Novella Review: Wonjjang and the Madman of Pyongyang by Gord Sellar

4 of 5 stars.

This superhero/supervillain urban fantasy cleverly depicts the complicated relationship between South Korea, North Korea, China, Japan and the United States. The countries, cultures, and politics are personified by the superheroes representing them helping to illustrate the complexities of the divided peninsula.

Wonjjang is a South Korean superhero/mutant working on a multinational team in the superhero division of a company. He leads the team that includes American, Japanese and Chinese members. Most of their attentions are used for thwarting the destructive tendencies of North Korean mutants led by a mad dwarf.

Two major sub-themes run through the tale. Firstly, mis-translations and awkward communication run rampant between both allies and enemies alike. One could include in this sub-theme the 2 mutants with communication-based abilities: the telepath and the mind-reader. The other sub-theme is attraction and romance. Wonjjang, who lives with his mother still, has a crush on the Japanese superhero who in turn is crushing on the American–that’s one way to summarize complicated politics. The hero’s mother would prefer him to settle down with a nice Korean girl, even if she’s from the North . . .

The blend of allegory and superhero works well here. The tale is recommended.

This tale appears in the anthology, Superheroes edited by Rich Horton.
 
 
 
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Novella Review: Downfall by Joseph Mallozzi

4 of 5 stars.

Redemption and rehabilitation aren’t uncommon themes in literature. Here, a man struggles to stay true to his word, a word he’s broken before to those he loves.

Marshall was born with hereditary superpowers. But his single mother has never revealed the identity of his absentee father. So, Marshall grows up with a mental list of potential candidates. But growing up is hard, and Marshall finds himself surrounded by bad influences and users. He becomes a supervillain named Downfall in a gang of supervillains.

For the sake of his wife, Allison, he quits the gang and moniker and promises to lead an upstanding life. A bad decision, and relapse, finds Marshall busted in a bank robbery with his old gang and tossed in prison for 5 years. It’s 2 years before his wife even visits. But he vows to steer straight and is released on good behavior after a few more years.

Life on parole isn’t easy. Especially when one particularly beloved superhero, The Imperial, has made it his personal mission to reveal Marshall’s true identity wherever Marshall and Allison try to hang their hat. They can’t put down roots, or relax–they cannot start a family in circumstances like this. So, when The Imperial turns up murdered, it’s awfully ironic the feds want Marshall’s help to find the perpetrator. Or, is it?

This tale appears in the anthology, Superheroes edited by Rich Horton.
 
 
 
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Novel Review: Sovereign’s Wake by Lee LaCroix

Sovereign's Wake (In The Absence of Kings, #1)Sovereign’s Wake by Lee LaCroix
My rating: 4 of 5 stars

This novel opens a High Fantasy series without need of fantastical races and creatures [elves, fae, dragons etc] nor magic. It’s more Medieval meets Les Miserables. The rogues are properly roguish without being too-too clever. Indeed, there’s a refreshing naivete to the working class people in their quest to rebel against the dystopian oppressors who’ve taken hold since the death of the king months prior.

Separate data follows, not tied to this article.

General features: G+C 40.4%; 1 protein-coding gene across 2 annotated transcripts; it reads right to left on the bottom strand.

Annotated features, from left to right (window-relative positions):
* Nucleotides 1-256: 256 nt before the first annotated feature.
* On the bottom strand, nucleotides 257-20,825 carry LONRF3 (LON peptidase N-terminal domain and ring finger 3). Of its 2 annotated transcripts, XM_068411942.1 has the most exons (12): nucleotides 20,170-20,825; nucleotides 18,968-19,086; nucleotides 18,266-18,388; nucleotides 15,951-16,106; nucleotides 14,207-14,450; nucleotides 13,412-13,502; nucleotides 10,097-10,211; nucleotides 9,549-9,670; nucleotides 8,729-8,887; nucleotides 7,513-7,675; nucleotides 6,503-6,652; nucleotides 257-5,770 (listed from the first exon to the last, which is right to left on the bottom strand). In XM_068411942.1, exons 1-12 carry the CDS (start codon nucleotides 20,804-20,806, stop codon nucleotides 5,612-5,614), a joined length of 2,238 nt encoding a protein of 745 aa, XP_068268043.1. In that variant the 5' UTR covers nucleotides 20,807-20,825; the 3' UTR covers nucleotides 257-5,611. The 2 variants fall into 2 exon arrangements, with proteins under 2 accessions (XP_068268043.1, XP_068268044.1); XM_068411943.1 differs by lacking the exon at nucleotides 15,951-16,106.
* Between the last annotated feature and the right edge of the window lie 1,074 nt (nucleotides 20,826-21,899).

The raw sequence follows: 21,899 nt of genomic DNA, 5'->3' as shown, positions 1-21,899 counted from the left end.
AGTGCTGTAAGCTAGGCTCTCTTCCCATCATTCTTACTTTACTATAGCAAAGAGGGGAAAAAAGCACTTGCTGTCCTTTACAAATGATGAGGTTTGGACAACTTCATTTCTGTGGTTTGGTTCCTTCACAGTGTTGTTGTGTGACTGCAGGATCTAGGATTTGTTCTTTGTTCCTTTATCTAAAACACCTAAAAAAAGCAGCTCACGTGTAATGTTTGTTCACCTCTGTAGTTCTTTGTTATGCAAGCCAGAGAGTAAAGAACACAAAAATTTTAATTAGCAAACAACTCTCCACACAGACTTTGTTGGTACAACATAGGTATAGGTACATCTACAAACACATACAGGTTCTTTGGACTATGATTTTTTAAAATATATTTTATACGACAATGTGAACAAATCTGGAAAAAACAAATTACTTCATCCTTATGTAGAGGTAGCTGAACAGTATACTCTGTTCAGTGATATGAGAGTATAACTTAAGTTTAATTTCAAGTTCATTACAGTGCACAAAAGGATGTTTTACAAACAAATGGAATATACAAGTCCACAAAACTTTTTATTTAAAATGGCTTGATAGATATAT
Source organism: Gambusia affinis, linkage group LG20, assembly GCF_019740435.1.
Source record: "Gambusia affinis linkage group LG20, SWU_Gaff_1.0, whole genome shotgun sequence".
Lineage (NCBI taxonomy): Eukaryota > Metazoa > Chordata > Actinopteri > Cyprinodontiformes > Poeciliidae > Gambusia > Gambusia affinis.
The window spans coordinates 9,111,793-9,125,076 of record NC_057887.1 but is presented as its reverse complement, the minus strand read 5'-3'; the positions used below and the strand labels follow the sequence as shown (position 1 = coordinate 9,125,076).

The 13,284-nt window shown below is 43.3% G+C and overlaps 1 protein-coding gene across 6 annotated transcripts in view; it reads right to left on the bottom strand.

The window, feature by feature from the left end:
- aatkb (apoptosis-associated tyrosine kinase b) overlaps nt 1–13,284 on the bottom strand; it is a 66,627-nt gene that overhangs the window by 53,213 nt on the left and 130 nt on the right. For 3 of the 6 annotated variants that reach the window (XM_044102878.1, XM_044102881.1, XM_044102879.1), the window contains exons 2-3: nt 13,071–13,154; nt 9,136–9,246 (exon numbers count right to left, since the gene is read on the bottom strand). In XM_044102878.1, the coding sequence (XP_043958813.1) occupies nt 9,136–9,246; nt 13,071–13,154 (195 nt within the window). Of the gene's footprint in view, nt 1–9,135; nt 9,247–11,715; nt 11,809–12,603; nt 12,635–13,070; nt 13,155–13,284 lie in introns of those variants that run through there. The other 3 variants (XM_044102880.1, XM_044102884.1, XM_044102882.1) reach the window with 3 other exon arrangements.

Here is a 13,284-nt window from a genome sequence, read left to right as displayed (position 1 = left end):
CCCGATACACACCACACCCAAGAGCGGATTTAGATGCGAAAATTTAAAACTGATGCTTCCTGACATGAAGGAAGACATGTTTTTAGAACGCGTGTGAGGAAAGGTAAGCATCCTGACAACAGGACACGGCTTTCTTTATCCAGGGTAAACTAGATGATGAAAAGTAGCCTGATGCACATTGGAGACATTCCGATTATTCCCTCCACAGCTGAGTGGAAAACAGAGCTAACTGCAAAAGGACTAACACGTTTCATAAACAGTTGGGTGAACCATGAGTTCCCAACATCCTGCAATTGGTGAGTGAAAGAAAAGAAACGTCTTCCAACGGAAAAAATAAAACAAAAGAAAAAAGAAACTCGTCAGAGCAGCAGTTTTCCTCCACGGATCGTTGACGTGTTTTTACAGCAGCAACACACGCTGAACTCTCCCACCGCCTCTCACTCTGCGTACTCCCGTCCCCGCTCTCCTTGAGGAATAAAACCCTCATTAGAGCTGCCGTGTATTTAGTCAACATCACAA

The POV mostly flits between 3 main characters, though a limited few others are allowed a narrative perspective. Garreth and son Novas are the undisputed heroes. Garreth grew up a farmer’s son, but worked up the ranks of the former king’s Crown Aegis before retiring into the deep forest to raise his infant son in seclusion. Novas learns a simple forest life of hunting and gathering without influence of any other humans. Their idyll is shaken when men come to chop down the protected forest.

The heroes embark on a quest to the capital to question the surviving Queen on the ensuing destruction of the land and robbing of all travelers by the company run by the queen’s brother, Lord Vyse. Their path soon crosses that of Kayten, an able smith and daughter to a Mastersmith killed by Vyse’s men. The 3 find the unrest in the capital calling to them. And, Garreth makes for a reluctant leader . . .

Garreth’s style of heart over wile is refreshingly novel, if not without secondary problems to the plot. Also enjoyable is the last chapter’s opening up of the world beyond the narrow caste system to which Garreth and Novas have ever known.

I received my copy of this novel directly from the author through bookreviewdirectory.wordpress.com.
 
 
 
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Novel Review: Jen Air: The Little Queen by John Coutelier

Jen Air: The Little QueenJen Air: The Little Queen by J. Coutelier
My rating: 2 of 5 stars

This urban fantasy [with an emphasis on the supernatural fantastic] stands alone though it’s one of a series. Also, the title is a misnomer. Jen Air is but one half of a young adult, gal-pal duo. She gets less face time than her partner Kaya Cade, though she’s better developed. Kaya Cade, like most of the characters in the book, feels like a caricature. And despite the punctuation of the title, the little queen is a different character all together.

Kaya and Jen have a narratively muddled history of friendship and later non-friendship toward each other. But supernatural circumstances perhaps best described as killer faeries draw the two together. Jen brings the techie brains and Kaya brings spunk and little else as they try to unravel a scientifically dastardly plot involving lab-grown fae.

The best backstory is given to Jen Air, but not the narrative space to lean into that strength. Perhaps through the series, Jen’s own mysterious past gets explored. The best scenes are given to Kaya right at the beginning of Chapter 1, the opening lines of which should have opened the book to start it out on the right tone: